Warming sake (depending on the style) can:

– Increase the aromas
– Increase the perception of ‘bigness’ or density
– Reduce the perception of acidity
– Potentially increase the perception of sweetness
– Potentially increase the perception of umami
– Potentially increase the perception of alcohol


Fruit: Green apples (cooked, stewed, raw, tart), banana, melon, melon skin, lychee

Rice: Cooked, dried, stewed, rice pudding, roasted

Oceanic: Brine, salt, kelp, (soy/miso)

Vegetal: Fennel, mushroom, herbal (dried/fresh/woody/leafy), moss, artichoke

Umami: Parmesan, tomato, egg, artichoke, dried meat

Yeast: Biscuit, bread, sweet pastry, brioche


Discovered by a Japanese scientist, Umami is considered a taste – alongside bitter, sweet, salty and sour. These tastes are detected by your tongue and are different to flavours – which are detected by you olfactory system (nose). It is often described as a sense of ‘savoury deliciousness’. It is the basis of MSG and is strong in foods such as cured meat, parmesan, cooked egg, shellfish, soy sauce, kombu and bonito. Matching umami rich food with umami rich sake is a revelation!


*NIHONSHU*: This is the Japanese term for what we know as ‘sake’, as the word sake in Japanese refers to alcohol in general.

MUROKA: This refers to sake which has not been charcoal filtered: a process which removes any microbiological instability. Not performing this step may lead to sake with a more characterful profile.

GENSHU: Genshu sake has not been diluted with water after fermentation. Importantly, it doesn’t always mean it will have a higher alcohol as some ferments naturally finish around 16%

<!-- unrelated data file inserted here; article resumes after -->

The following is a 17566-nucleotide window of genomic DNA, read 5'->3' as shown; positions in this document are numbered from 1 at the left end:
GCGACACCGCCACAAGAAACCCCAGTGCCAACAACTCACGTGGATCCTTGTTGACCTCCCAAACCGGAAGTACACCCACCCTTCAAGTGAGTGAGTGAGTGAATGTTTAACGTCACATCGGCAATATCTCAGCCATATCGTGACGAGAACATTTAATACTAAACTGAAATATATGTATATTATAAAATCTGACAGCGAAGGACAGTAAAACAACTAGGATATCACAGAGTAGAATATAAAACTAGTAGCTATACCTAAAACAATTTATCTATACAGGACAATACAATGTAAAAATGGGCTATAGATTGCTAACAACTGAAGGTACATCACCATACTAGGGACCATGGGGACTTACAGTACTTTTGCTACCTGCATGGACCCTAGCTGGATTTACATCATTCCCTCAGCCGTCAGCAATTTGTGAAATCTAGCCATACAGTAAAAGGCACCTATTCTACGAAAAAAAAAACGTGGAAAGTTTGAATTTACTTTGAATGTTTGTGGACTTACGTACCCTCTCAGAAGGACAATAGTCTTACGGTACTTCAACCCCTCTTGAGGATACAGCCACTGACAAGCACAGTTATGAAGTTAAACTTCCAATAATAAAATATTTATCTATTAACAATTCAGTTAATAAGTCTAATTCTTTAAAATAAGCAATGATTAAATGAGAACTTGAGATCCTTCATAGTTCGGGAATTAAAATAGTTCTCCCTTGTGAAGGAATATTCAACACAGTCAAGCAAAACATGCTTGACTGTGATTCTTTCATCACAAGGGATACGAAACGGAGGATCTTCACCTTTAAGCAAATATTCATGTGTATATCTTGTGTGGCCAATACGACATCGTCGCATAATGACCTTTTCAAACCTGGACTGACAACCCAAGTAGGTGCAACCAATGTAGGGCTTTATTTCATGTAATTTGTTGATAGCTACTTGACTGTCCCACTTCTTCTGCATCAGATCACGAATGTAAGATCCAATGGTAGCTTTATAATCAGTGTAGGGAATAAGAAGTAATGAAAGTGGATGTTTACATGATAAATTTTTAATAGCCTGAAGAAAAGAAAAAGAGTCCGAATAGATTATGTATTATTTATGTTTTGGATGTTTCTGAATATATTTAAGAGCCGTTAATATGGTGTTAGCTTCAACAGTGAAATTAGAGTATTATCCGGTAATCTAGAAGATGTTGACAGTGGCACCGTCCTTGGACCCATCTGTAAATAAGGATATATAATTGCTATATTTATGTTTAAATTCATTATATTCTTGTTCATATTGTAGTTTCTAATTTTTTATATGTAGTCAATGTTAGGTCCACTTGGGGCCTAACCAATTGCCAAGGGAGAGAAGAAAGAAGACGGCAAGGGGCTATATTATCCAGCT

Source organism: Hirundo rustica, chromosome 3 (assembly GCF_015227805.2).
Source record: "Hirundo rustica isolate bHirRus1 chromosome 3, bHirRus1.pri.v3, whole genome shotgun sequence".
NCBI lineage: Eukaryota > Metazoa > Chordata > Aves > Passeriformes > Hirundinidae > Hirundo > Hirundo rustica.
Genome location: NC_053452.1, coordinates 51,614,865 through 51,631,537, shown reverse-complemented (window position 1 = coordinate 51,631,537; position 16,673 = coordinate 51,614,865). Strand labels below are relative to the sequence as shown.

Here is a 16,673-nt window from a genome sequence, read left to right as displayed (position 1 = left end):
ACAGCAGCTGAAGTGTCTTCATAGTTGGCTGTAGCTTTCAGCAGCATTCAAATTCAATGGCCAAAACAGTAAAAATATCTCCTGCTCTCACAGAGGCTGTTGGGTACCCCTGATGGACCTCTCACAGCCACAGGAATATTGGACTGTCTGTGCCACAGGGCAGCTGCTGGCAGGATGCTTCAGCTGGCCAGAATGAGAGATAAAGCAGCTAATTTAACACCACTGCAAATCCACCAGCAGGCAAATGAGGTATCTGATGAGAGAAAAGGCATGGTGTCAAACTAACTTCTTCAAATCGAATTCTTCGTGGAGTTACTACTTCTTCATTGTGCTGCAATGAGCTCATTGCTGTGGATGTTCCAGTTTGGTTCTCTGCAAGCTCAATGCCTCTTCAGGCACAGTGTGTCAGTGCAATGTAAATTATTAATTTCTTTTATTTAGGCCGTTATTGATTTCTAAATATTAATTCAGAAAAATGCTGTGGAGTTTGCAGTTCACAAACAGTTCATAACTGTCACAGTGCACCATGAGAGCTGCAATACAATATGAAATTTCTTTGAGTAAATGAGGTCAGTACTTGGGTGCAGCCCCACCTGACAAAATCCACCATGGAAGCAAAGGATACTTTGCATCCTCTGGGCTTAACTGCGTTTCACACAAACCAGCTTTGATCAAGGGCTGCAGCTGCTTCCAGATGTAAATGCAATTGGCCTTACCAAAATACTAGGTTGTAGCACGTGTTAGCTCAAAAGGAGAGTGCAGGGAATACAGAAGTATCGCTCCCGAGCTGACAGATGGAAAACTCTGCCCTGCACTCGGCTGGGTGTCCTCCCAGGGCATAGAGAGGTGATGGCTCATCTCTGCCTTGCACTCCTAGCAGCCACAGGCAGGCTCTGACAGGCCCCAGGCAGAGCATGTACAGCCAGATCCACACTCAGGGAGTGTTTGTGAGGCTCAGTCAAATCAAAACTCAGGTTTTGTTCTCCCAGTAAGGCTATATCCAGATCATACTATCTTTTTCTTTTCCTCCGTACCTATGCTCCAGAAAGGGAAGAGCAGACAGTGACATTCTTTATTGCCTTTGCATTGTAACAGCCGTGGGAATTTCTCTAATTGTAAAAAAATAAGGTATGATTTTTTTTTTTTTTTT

NAMA: Nama refers to sake which has not been pasteurised. Again, pasteurisation can lead to flavour loss so this method is preferred by some. Namezake must be kept cold.

NIGORI: Nigori sake is cloudy due to a decision to leave some of the yeast lees in the sake. Can give a creamy mouthfeel, but may also detract from a sense of purity

GENMAI: Made from brown rice – Genmai sake are other fuller bodied with flavours of brown rice. Can be very interesting with food.


Chefs Armoury (422 Church St Richmond) has a great range with easy to understand coding for flavour profiles. Also online at

Kumo Izakaya (152 Lygon Street, Brunswick) is a restaurant which can also sell you bottles to take home. Run by Sake Master Andre Bishop – who also runs Sake classes throughout the year.

Blackhearts and Sparrows, Whisky & Alement, City Wine Store,  Prince Wine Store, Dan Murphy’s and some local bottle shops also carry a small range.